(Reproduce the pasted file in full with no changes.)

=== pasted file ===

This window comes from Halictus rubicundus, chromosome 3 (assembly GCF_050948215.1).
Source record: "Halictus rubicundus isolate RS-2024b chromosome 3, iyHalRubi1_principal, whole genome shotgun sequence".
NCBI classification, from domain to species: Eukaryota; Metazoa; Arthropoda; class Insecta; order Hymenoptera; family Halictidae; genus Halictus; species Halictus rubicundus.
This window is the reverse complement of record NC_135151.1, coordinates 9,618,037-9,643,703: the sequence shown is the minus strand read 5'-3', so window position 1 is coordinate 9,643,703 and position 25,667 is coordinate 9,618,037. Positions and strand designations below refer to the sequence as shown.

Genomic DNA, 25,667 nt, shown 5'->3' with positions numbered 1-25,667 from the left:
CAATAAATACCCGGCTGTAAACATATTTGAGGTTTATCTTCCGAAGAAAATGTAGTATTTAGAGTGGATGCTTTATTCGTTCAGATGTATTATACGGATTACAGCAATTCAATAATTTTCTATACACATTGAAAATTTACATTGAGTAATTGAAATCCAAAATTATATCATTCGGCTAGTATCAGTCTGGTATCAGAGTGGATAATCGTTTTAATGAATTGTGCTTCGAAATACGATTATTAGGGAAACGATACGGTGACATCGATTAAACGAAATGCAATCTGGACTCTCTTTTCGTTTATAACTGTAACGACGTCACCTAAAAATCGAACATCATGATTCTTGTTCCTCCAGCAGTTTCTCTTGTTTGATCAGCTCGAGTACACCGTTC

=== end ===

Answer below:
This window comes from Halictus rubicundus, chromosome 3 (assembly GCF_050948215.1).
Source record: "Halictus rubicundus isolate RS-2024b chromosome 3, iyHalRubi1_principal, whole genome shotgun sequence".
NCBI classification, from domain to species: Eukaryota; Metazoa; Arthropoda; class Insecta; order Hymenoptera; family Halictidae; genus Halictus; species Halictus rubicundus.
This window is the reverse complement of record NC_135151.1, coordinates 9,618,037-9,643,703: the sequence shown is the minus strand read 5'-3', so window position 1 is coordinate 9,643,703 and position 25,667 is coordinate 9,618,037. Positions and strand designations below refer to the sequence as shown.

Genomic DNA, 25,667 nt, shown 5'->3' with positions numbered 1-25,667 from the left:
CAATAAATACCCGGCTGTAAACATATTTGAGGTTTATCTTCCGAAGAAAATGTAGTATTTAGAGTGGATGCTTTATTCGTTCAGATGTATTATACGGATTACAGCAATTCAATAATTTTCTATACACATTGAAAATTTACATTGAGTAATTGAAATCCAAAATTATATCATTCGGCTAGTATCAGTCTGGTATCAGAGTGGATAATCGTTTTAATGAATTGTGCTTCGAAATACGATTATTAGGGAAACGATACGGTGACATCGATTAAACGAAATGCAATCTGGACTCTCTTTTCGTTTATAACTGTAACGACGTCACCTAAAAATCGAACATCATGATTCTTGTTCCTCCAGCAGTTTCTCTTGTTTGATCAGCTCGAGTACACCGTTC